It was reported that Sidney Poitier (born 1927) died on Jan. 6, 2022. He was a Bahamian-American/African American actor, film director and ambassador to Japan and UNESCO. He was the first African American and Bahamian to receive the Academy Award for Best Actor (1963 for “Lilies of the Field”). In 2009 he received the U.S. Presidential Medal of Freedom. He was the recipient of many other awards.
Poitier was a fantastic actor. I remember his powerful performance in the movie “A Raisin In The Sun” (released in 1961; based on the play by Lorraine Hansberry, 1930-1965). He played the married son, Walter Lee, living with his wife and son with his mother in a Chicago apartment. He wanted some of the insurance money his mother was to receive from the death of his father.
Walter Lee’s mother used some of the money to pay down on a house for all of them to live in a different neighborhood.
A white man comes to the apartment to try to return the down-payment so that these Black people do not move into the white neighborhood. Watch the movie to see Walter Lee’s metamorphosis in response to this man’s offer.
The movie reminds us of the existence of restrictive covenants that prohibited members of certain racial, ethnic or religious groups from moving into certain neighborhoods.
Poitier starred in the movie “Guess Who’s Coming To Dinner,” a movie that focused on attitudes toward mixed marriages and relationships. In the movie, a white woman takes her Black fiancé (Poitier) to meet her parents. “Guess Who’s Coming To Dinner” was released in 1967, several months after miscegenation laws (anti-mixed race marriages) were outlawed in the U.S. by the Supreme Court in the Loving vs. Virginia case (Virginia would not allow and threatened imprisonment for a white man married to a Black woman).
Poitier said in his book, “The Measure of a Man: A Spiritual Autobiography,” “We’re all imperfect, and life is simply a perpetual, unending struggle against those imperfections.”
Many (most?) of the movies in which Sidney Poitier performed spoke to the existence of bigotry and discrimination in our world. Below is a poem by Irish-American poet James Patrick Kinney (1923-1974) called “The Cold Within“ written in the 1960s.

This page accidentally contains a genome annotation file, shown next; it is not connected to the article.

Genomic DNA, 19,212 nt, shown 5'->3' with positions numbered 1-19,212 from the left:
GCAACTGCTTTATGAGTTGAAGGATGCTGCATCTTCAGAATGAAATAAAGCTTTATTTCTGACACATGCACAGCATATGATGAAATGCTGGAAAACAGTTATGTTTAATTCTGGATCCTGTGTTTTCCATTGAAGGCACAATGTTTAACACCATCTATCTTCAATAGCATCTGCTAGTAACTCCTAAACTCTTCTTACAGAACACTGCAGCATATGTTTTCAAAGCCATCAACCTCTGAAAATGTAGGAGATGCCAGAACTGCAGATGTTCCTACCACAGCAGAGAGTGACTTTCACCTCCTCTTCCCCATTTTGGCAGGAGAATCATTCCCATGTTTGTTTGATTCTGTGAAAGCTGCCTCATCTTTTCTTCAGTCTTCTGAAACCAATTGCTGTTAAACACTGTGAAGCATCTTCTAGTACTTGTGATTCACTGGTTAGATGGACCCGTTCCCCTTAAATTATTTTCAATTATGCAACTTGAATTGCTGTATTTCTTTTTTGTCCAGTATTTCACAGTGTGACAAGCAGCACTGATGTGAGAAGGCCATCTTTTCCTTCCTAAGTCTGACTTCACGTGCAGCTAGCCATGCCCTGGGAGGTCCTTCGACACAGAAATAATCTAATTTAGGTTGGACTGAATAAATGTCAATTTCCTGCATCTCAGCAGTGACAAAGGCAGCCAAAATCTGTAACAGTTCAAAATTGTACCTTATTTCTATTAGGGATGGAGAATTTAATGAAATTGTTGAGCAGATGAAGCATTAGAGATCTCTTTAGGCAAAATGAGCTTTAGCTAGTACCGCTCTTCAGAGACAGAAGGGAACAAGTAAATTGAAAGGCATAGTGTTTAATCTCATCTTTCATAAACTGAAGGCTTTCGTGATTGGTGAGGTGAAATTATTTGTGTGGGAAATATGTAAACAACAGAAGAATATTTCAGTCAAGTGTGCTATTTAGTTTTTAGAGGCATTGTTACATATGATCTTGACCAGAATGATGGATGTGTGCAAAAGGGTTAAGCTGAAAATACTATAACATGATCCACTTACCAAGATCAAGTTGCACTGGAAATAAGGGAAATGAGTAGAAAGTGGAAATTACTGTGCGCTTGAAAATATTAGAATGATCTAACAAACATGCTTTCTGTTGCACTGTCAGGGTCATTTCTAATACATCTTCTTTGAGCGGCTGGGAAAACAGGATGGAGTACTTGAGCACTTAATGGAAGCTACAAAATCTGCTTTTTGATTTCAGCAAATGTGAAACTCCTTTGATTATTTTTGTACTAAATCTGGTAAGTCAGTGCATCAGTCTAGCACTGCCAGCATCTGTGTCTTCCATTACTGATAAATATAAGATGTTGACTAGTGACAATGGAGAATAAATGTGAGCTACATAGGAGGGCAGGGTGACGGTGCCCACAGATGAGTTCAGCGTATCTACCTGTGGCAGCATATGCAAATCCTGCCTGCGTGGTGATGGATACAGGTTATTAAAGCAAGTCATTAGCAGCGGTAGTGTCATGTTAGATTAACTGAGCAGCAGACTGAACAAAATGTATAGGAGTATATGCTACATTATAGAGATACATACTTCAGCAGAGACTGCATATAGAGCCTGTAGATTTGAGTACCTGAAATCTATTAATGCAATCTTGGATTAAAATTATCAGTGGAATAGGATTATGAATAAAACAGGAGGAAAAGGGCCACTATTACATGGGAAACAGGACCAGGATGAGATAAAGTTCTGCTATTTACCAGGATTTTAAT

It reveals the variety of prejudicial attitudes and behaviors found in humankind. The poem was rejected by the Saturday Evening Post at that time because, according to the magazine, it was “too controversial for the times” (Wikipedia). It was during the 1960s Civil Rights movement.
The Cold Within
Six humans trapped by happenstance
In bleak and bitter cold.
Each one possessed a stick of wood
Or so the story’s told.
Their dying fire in need of logs,
The first man held his back.
For, of the faces ’round the fire,
She noticed one was black.
The next man looking ‘cross the way
Saw one not of his church.
And could not bring himself to give
The fire his stick of birch.
The third one sat in tattered clothes;
He gave his coat a hitch,
Why should his log be put to use
To warm the idle rich?
The rich man just sat back
And thought of the wealth he had in store,
And how to keep what he had earned
From the lazy, shiftless poor.
The black man’s face bespoke revenge
As the fire passed from his sight,
For he saw in his stick of wood
Was a chance to spite the white.
And the last man of his fallen group
did nought except for gain.
Giving just to those who gave,
Was how he played the game,
Their logs held tight in death’s stilled hands
Was proof of human sin.
They did not die from cold without,
They died from the cold within.
Well done. Those movies spoke of many humankind cold within. Thank you once again for stretching my knowledge.
Great poem Peggy! So true of many humans…
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